Alex Borgida, Enrico Franconi, Ian Horrocks
The usability of knowledge representation systems, including ones based on Description Logics (DLs) is considerably enhanced by the ability to explain inferences to non-sophisticated users. For DLs, the ability to explain subsumption inferences is particularly useful. This is relatively natural for systems based on structural subsumption algorithms. However, systems that deal with more complex logics, such as ALC, generally use tableaux algorithms, and this does not lead to a natural explanation of subsumption inferences as they are based on ``refutation/unsatisfiability'' proofs of single formulae. We propose using a slightly extended tableaux algorithm that, by keeping track of the ``undesirable'' steps involved in both the reduction of the subsumption problem to an unsatisfiability problem and the normalisation into negation normal form, allows the structure of the original subsumption inference to be preserved. Interestingly, the tableaux proof can be represented as a sequence of rules in a simple variant of sequent calculus. A set of templates are then used to generate "surface" explanations (in one or more steps) from each rule application. The result is a parsimonious yet understandable proof presentation.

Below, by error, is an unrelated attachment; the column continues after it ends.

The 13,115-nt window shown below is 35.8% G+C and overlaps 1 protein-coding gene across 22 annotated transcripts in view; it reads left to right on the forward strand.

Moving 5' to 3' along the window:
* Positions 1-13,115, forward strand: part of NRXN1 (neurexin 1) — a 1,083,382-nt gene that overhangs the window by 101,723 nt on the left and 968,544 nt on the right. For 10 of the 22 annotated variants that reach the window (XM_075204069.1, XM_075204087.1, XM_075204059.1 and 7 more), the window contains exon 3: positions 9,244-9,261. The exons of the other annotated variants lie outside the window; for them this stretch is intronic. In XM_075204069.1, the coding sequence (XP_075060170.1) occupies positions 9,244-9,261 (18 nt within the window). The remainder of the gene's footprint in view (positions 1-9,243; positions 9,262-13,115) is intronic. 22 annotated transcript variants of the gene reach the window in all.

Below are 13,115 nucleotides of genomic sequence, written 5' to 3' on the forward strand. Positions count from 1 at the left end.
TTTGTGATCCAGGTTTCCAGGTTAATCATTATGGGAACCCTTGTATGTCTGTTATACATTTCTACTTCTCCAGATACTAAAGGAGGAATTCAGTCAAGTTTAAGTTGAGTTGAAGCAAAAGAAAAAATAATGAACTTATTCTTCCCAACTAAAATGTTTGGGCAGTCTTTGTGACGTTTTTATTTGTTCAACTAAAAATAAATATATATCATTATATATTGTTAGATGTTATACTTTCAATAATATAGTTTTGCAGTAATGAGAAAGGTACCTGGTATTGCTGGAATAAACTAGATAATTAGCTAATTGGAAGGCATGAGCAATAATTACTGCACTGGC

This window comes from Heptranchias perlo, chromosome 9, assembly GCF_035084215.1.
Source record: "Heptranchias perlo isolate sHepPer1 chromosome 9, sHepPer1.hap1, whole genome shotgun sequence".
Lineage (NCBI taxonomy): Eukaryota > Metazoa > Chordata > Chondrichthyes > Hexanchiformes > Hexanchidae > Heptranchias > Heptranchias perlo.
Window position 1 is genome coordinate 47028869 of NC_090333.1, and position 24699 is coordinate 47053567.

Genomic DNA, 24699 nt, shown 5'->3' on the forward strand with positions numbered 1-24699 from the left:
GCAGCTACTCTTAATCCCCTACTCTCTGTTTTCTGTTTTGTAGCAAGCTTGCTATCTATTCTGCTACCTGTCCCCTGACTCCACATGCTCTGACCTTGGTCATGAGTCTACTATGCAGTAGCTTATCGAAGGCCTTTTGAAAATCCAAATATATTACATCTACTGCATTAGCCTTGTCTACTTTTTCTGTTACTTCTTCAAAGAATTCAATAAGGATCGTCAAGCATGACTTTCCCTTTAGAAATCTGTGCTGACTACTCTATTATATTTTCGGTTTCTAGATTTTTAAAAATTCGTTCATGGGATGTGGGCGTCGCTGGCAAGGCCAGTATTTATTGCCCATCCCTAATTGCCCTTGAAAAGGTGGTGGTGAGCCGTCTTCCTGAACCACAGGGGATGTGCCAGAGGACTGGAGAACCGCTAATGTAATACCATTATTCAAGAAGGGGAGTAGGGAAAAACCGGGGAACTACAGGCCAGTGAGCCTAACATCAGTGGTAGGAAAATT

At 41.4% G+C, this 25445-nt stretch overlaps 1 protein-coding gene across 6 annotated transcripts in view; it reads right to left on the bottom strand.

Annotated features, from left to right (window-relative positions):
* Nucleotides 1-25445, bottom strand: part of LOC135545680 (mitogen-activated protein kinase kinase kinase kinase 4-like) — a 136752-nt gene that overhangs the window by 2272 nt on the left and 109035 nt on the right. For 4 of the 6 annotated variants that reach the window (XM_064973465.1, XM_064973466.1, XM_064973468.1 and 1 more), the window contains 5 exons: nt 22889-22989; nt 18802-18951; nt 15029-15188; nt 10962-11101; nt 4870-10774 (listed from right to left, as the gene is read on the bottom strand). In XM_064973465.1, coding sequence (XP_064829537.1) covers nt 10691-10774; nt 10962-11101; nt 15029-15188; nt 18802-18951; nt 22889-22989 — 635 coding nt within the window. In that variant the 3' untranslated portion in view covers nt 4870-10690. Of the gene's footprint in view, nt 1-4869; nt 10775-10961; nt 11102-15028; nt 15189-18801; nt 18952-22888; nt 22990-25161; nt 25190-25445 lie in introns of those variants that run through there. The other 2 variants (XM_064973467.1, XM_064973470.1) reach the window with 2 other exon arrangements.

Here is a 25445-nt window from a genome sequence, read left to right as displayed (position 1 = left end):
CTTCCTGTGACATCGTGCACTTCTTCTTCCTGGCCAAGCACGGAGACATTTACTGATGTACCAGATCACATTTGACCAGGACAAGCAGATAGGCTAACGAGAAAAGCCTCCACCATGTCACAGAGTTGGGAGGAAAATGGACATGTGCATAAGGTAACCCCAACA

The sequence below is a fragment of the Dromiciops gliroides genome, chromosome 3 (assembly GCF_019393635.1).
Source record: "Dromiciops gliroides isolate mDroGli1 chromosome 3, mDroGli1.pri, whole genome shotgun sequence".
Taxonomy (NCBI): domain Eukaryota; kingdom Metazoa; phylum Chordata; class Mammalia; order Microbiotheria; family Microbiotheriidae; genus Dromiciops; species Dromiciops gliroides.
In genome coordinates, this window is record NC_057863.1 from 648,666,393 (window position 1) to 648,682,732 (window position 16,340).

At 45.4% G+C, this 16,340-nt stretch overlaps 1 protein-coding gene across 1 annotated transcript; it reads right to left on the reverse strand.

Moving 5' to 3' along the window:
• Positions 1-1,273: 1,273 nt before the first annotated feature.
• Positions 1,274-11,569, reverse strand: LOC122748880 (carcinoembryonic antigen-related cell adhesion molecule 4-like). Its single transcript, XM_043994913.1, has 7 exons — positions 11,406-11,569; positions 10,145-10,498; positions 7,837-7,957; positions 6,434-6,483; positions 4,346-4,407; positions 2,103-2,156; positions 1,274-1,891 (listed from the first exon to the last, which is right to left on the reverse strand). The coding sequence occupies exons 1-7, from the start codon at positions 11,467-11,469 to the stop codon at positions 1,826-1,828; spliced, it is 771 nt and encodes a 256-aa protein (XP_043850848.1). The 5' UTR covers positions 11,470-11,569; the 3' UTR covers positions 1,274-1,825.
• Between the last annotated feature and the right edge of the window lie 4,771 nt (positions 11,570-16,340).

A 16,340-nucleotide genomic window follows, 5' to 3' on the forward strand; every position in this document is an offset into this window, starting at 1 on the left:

Keywords: Description Logics
Citation: Alex Borgida, Enrico Franconi, Ian Horrocks: Explaining ALC Subsumption. In W.Horn (ed.): ECAI2000, Proceedings of the 14th European Conference on Artificial Intelligence, IOS Press, Amsterdam, 2000, pp.209-213.